The man responsible for hacking the Ethereum DAO has been named as the former CEO of TenX Toby Hoenisch. The 2016 hack resulted in a controversial Ethereum hard fork that rolled back the network so the stolen funds could be returned to users.
The revelation comes thanks to the investigative work of podcaster and journalist Laura Shin, with assistance from forensic analysis firm Chainalysis. Toby Hoenisch denies the allegations.
Much like the Bitfinex exploit in the same year, the 2016 Ethereum DAO hack is one of the cryptocurrency’s long-standing great mysteries. The loss of 3.64 million ETH would today be valued at $11 billion. Now it looks like the mystery has been solved.
The investigation puts an end to any false and persistent notions that cryptocurrencies are somehow anonymous.
“But as new applications emerge, one of the first uses of cryptocurrency – as a shield of anonymity – is in retreat, thanks to regulatory pressure and the fact that transactions on public blockchains are traceable.” confirmed Shin in a Forbes article on Feb. 22.
In particular, Shin reveals that Chainalysis has the ability to de-combine and decode Wasabi transactions.
“Using a feature being disclosed here for the first time, Chainalysis separated Wasabi transactions and tracked their output to four exchanges,” she says before adding, “an employee at one of the exchanges confirmed to one of my sources that the funds were exchanged for the privacy currency Grin and withdrawn to a Grin node called grin.toby.ai.”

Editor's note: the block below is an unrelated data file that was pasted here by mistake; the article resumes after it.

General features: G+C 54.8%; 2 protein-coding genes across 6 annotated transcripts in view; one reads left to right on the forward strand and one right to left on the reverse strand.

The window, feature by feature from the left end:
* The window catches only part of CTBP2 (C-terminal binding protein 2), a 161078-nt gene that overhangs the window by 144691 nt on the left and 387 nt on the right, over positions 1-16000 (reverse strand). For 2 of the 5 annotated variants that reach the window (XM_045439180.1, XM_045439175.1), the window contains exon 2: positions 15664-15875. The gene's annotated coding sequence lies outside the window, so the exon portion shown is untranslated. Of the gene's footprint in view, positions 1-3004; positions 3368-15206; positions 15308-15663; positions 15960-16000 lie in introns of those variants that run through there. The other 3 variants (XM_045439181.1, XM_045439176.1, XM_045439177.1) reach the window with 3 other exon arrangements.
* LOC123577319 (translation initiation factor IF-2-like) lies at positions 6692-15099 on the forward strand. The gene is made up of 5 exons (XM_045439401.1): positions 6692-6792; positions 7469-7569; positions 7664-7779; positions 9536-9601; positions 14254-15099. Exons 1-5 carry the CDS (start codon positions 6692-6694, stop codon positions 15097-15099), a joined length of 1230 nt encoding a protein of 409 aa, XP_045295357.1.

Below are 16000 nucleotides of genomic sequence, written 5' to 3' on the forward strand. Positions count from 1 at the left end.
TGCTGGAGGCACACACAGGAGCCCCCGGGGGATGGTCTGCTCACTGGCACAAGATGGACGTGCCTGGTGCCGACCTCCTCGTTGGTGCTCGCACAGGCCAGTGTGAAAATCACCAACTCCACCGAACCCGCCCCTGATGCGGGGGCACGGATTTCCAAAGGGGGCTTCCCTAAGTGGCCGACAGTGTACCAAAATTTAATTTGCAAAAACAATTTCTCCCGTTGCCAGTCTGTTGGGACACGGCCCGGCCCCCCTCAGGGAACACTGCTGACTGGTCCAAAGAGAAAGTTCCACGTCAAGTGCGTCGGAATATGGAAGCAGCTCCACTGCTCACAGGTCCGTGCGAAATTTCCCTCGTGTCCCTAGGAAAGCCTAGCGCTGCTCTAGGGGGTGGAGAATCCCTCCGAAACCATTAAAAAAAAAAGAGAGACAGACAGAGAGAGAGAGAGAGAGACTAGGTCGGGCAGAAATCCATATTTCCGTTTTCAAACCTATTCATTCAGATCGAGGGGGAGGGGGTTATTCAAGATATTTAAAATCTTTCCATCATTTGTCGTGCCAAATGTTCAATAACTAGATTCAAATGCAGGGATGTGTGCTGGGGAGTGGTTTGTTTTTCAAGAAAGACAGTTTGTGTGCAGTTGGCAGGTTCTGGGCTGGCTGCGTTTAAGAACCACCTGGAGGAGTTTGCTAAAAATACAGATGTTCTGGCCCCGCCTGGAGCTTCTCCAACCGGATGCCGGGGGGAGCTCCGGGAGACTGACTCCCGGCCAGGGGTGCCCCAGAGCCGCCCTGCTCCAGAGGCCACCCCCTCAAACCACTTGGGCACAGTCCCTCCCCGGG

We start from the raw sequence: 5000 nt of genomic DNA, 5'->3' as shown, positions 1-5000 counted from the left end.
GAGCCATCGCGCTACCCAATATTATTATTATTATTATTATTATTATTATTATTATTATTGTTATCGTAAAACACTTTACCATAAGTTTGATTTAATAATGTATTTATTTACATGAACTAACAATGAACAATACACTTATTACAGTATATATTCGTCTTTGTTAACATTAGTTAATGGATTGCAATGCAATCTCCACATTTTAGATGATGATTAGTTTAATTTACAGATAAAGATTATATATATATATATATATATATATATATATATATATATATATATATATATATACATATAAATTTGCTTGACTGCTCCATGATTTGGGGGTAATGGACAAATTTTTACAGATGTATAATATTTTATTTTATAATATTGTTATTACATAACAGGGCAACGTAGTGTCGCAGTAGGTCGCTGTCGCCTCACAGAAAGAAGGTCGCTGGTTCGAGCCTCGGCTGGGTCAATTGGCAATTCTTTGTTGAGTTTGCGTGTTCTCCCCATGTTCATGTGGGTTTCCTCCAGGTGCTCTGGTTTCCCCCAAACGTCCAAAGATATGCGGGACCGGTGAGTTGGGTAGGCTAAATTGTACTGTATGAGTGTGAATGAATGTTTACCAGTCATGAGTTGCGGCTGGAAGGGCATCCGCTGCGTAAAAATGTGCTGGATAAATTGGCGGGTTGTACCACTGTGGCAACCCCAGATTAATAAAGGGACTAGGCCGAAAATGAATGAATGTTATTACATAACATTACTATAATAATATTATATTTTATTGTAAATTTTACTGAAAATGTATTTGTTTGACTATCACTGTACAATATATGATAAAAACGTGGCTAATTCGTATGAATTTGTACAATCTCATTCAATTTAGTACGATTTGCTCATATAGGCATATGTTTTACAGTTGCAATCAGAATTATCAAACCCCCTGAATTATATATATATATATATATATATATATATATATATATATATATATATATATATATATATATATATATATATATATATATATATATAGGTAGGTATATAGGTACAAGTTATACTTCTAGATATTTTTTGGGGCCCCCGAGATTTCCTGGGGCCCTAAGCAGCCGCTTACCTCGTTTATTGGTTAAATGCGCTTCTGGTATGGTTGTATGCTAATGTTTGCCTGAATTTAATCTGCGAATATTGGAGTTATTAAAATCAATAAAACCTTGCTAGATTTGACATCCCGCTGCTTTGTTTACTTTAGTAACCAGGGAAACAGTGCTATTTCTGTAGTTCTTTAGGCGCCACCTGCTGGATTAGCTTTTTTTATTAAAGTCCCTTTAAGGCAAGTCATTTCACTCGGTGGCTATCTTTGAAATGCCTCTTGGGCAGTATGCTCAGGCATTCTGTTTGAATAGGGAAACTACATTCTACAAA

As additional evidence, Shin states:
“The IP address for this node also hosted Bitcoin Lightning nodes: ln.toby.ai, lnd.ln.toby.ai, etc., and was consistent for over a year; it was not a VPN.”
“It was hosted on Amazon Singapore. Lightning Explorer 1ML showed a node on that IP called TenX.”
There is other evidence to link Hoenisch to the crime, and some of it suggests that the CEO of TenX went out of his way to troll Vitalik Buterin after the crime – posting oblique references to the hack stating that 'too big to fail is guaranteed failure'.
According to Shin, those in the Ethereum community who know Hoenish had some unkind words to share. Greek software developer Karapetsas, who also worked at the DAO, described Hoenish as a 'detestable' individual who knew better than everyone else.
In exploring the DAO, perhaps Hoenisch felt he had proved them right.
Shin reached out to Hoenish who described the investigation and his report as 'factually inaccurate.'
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